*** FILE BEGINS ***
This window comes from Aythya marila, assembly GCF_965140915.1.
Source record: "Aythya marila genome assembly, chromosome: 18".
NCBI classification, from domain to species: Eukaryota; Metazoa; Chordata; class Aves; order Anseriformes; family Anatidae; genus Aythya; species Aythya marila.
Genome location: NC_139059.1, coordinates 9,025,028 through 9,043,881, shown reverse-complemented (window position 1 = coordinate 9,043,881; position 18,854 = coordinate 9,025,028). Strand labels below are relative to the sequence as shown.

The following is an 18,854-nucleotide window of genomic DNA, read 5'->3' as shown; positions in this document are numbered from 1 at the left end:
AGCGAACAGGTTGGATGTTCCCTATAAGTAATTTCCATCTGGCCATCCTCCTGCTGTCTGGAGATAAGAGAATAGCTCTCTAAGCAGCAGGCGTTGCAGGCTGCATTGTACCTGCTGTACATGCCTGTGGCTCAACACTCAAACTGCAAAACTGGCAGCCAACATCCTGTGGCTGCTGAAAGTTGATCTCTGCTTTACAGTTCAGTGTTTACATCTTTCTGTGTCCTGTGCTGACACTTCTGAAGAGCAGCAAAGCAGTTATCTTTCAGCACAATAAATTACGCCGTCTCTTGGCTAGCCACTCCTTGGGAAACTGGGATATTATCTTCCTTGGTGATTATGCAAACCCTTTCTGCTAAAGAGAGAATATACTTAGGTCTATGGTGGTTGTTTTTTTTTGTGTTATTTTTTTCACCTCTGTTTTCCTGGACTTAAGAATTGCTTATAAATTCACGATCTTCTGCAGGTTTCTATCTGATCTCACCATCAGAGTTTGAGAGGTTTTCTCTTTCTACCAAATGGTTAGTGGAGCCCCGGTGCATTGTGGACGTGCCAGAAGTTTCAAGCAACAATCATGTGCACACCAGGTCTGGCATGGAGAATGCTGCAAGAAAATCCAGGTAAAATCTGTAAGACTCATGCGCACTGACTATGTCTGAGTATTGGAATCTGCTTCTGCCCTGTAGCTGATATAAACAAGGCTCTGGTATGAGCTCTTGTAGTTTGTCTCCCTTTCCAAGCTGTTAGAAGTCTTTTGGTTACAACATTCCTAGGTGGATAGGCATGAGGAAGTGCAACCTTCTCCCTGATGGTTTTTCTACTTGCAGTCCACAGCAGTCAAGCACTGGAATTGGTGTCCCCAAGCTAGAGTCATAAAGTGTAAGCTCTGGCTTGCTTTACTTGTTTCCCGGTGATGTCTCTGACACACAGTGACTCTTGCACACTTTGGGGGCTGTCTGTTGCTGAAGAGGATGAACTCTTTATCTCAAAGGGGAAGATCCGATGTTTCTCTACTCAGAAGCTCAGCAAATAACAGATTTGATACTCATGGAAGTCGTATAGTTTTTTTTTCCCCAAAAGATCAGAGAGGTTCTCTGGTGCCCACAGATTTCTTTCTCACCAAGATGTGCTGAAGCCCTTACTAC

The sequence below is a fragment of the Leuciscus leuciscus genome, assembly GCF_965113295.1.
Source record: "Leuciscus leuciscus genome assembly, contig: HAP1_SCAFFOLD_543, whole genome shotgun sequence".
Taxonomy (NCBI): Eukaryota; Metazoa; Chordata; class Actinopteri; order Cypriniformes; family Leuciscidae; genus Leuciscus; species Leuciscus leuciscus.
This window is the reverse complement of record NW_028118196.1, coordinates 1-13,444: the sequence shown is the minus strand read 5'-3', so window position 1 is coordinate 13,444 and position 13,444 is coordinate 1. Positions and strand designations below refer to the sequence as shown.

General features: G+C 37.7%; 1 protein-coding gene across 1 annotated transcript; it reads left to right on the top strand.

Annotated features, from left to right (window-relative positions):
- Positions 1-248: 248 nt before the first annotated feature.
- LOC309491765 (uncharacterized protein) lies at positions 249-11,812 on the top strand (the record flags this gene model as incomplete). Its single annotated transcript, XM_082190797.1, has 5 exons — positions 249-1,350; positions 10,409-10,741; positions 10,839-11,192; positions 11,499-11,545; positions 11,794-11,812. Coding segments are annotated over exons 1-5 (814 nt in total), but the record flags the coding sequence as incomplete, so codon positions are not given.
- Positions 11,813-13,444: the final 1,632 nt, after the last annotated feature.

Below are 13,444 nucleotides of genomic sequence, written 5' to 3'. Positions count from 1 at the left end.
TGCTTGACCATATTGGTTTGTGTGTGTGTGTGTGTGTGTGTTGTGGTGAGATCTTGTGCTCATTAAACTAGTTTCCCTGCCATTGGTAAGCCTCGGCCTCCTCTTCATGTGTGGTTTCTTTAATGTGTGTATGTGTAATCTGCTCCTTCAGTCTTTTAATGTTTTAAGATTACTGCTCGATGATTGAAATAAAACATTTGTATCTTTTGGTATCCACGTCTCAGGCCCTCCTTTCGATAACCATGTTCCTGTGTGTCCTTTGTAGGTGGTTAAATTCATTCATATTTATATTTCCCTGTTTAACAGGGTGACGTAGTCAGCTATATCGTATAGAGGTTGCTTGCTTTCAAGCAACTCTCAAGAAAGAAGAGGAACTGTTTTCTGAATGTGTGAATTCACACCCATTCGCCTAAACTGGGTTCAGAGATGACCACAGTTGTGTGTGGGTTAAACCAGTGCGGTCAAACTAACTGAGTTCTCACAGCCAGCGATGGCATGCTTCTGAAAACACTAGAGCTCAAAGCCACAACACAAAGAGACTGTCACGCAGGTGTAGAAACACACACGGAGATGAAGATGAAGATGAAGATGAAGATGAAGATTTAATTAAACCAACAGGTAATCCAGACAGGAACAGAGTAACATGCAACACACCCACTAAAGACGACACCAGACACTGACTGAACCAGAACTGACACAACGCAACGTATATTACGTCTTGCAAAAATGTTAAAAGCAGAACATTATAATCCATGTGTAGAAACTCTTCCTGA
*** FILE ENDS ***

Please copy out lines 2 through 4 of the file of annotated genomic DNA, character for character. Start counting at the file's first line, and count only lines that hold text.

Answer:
Source record: "Aythya marila genome assembly, chromosome: 18".
NCBI classification, from domain to species: Eukaryota; Metazoa; Chordata; class Aves; order Anseriformes; family Anatidae; genus Aythya; species Aythya marila.
Genome location: NC_139059.1, coordinates 9,025,028 through 9,043,881, shown reverse-complemented (window position 1 = coordinate 9,043,881; position 18,854 = coordinate 9,025,028). Strand labels below are relative to the sequence as shown.